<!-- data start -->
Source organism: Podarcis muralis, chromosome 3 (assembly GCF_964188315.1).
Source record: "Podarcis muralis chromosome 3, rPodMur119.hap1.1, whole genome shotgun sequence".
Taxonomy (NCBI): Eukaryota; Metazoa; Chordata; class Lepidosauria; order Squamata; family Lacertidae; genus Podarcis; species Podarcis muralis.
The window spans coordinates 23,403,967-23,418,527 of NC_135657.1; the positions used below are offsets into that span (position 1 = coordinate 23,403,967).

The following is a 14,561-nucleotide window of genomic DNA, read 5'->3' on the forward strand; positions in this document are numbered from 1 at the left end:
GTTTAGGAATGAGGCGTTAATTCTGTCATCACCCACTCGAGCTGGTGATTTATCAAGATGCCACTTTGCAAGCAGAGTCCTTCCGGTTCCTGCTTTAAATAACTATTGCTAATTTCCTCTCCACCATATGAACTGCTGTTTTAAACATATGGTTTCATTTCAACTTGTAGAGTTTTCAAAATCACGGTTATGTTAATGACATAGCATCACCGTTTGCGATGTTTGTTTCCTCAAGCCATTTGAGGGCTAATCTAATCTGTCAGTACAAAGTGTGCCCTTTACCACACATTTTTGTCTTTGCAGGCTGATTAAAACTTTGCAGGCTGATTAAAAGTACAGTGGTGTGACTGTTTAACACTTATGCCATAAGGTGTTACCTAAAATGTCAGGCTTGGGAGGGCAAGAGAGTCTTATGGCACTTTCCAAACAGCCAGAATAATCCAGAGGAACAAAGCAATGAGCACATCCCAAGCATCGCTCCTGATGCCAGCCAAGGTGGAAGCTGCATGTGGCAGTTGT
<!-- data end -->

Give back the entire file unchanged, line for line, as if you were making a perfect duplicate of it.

Source organism: Podarcis muralis, chromosome 3 (assembly GCF_964188315.1).
Source record: "Podarcis muralis chromosome 3, rPodMur119.hap1.1, whole genome shotgun sequence".
Taxonomy (NCBI): Eukaryota; Metazoa; Chordata; class Lepidosauria; order Squamata; family Lacertidae; genus Podarcis; species Podarcis muralis.
The window spans coordinates 23,403,967-23,418,527 of NC_135657.1; the positions used below are offsets into that span (position 1 = coordinate 23,403,967).

The following is a 14,561-nucleotide window of genomic DNA, read 5'->3' on the forward strand; positions in this document are numbered from 1 at the left end:
GTTTAGGAATGAGGCGTTAATTCTGTCATCACCCACTCGAGCTGGTGATTTATCAAGATGCCACTTTGCAAGCAGAGTCCTTCCGGTTCCTGCTTTAAATAACTATTGCTAATTTCCTCTCCACCATATGAACTGCTGTTTTAAACATATGGTTTCATTTCAACTTGTAGAGTTTTCAAAATCACGGTTATGTTAATGACATAGCATCACCGTTTGCGATGTTTGTTTCCTCAAGCCATTTGAGGGCTAATCTAATCTGTCAGTACAAAGTGTGCCCTTTACCACACATTTTTGTCTTTGCAGGCTGATTAAAACTTTGCAGGCTGATTAAAAGTACAGTGGTGTGACTGTTTAACACTTATGCCATAAGGTGTTACCTAAAATGTCAGGCTTGGGAGGGCAAGAGAGTCTTATGGCACTTTCCAAACAGCCAGAATAATCCAGAGGAACAAAGCAATGAGCACATCCCAAGCATCGCTCCTGATGCCAGCCAAGGTGGAAGCTGCATGTGGCAGTTGT